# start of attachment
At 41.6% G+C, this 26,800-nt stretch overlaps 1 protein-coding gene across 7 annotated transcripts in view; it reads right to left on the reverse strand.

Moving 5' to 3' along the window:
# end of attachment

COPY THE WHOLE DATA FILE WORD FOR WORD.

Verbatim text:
At 41.6% G+C, this 26,800-nt stretch overlaps 1 protein-coding gene across 7 annotated transcripts in view; it reads right to left on the reverse strand.

Moving 5' to 3' along the window: